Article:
The "Rise and Grind" of Hustle Culture

Your health and happiness depend on knowing if you're a card-carrying member.

Posted Oct 02, 2019

Photo by Zachary Keimig on Unsplash
Has the hustle culture sucked you in?
Source: Photo by Zachary Keimig on Unsplash

Do you hit the ground running as soon as your feet touch the morning floor, checking electronic devices, slurping coffee, and stuffing a Danish in your mouth as you bolt out the door with a million ideas exploding in your head? Are you someone who sets short deadlines, overloads yourself with more than is humanly possible, and rushes at lightning speed moaning about the shortage of time? Do you create crises for everyone in your wake, wail at the clock and shake your fist at the heavens because there’s never enough time to do everything?

If the answer to any of these questions is yes, you could be a member of the hustle culture. Perhaps non-stop hustling makes you feel important. You have a lot on your plate, and you stand out from the masses because you're superhuman and can do it all.

Toil Glamour

The toil glamour of the hustle culture extols overworking and burnout and signals you're a hard, dedicated employee, and 45% of the workforce brag about being modern-day members. They bathe in the same glamorous light that advertisers poured over the cigarette and liquor ads of the 1930s. In movies and commercials back then, it was considered sexy to smoke and drink until they realized it caused cancer and stroke.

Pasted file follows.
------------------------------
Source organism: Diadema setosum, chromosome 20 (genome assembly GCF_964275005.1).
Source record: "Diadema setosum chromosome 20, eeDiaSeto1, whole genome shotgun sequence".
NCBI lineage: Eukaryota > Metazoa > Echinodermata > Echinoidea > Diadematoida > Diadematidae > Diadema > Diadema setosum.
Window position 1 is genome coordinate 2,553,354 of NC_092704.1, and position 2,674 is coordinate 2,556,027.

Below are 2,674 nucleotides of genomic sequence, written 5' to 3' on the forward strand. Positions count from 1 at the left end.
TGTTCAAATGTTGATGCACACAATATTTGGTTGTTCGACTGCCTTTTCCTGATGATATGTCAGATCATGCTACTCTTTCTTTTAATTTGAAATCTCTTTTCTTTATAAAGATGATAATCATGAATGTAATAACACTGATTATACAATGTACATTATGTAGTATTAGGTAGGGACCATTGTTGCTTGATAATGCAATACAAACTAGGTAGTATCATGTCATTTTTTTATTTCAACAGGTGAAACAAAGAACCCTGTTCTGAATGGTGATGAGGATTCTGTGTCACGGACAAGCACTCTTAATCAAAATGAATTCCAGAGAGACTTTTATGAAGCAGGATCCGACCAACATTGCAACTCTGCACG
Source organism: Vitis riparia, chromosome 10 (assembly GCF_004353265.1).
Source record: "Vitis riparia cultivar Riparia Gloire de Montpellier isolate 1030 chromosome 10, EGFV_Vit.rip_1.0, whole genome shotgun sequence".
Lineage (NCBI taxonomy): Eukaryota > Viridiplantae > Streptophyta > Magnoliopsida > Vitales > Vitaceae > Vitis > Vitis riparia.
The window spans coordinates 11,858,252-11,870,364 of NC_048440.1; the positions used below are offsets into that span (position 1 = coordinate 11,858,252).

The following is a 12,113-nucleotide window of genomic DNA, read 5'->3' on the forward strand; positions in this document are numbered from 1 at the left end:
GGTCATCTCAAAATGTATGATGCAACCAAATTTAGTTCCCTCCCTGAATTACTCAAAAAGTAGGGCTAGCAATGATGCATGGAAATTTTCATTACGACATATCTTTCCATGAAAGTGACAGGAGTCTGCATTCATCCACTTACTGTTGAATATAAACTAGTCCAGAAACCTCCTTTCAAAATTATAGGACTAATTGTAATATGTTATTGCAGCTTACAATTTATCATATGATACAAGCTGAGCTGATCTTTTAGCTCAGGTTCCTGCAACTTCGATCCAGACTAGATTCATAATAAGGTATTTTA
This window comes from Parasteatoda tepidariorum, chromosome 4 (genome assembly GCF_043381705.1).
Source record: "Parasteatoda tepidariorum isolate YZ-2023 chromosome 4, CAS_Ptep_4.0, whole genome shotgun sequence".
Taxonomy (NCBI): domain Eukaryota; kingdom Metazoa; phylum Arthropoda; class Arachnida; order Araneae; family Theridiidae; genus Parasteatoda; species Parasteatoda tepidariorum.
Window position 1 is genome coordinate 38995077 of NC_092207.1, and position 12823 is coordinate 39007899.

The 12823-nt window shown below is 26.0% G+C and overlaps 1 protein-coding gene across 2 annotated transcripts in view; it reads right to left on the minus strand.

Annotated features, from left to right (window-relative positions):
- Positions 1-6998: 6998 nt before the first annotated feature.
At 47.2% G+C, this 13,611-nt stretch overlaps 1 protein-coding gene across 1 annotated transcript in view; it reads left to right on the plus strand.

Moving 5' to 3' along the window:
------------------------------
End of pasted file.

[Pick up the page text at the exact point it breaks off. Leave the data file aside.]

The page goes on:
If you’ve fallen prey to the hustle culture, you have bought into the idea that it’s cool to be “always-on” and to push yourself to the max each of the 1,440 minutes of the day. You boast about no breaks. No leisure. No weekends off. No vacations. No sleep or exercise and practicing “gobble, gulp, and go” or skipping meals altogether. Not unlike the trendy practice in some circles of vaping—which has been linked to certain lung diseases and the damaging of blood vessels—if you’re a hustle culture member, studies show that you’re cutting your career short, slowly destroying your mental and physical health, and harming your relationships. And you may even die at an earlier age than your cohorts.

Driven: Living From Outside In

When the hustle culture drives you, you unwittingly relinquish your personal power and become a slave to internal and external pressures such as deadlines, work demands, or pleasing friends and loved ones. You grow so accustomed to being on autopilot that you’re not attuned to your surroundings or yourself. Perhaps you hit the ground hurrying and rushing from the moment you wake up, shaking your fist at the clock because there aren’t enough hours in the day. As you frantically and mindlessly toil on a project—concerned the boss won’t like the finished product or that you won’t meet the deadline—you’re out of your present mind, stuck in future worries or past regrets. These external and internal pressures backfire, undermine your ability, and create unnecessary stress and ultimately burnout.

Drawn: Living From Inside Out

When you’re drawn, you’re master instead of a slave to your daily life. You come from a centered, calm place that puts you in charge of your busy mind so you don’t succumb to external or internal pressures. You’re attuned to yourself and your surroundings in a calm, nonjudgmental way and focus on what’s happening right now. Anchored in the present moment, an inner barometer guides your life in a peaceful observing awareness of everything you do. Regardless of the circumstances, your self-talk is compassionate, supportive, and empowering.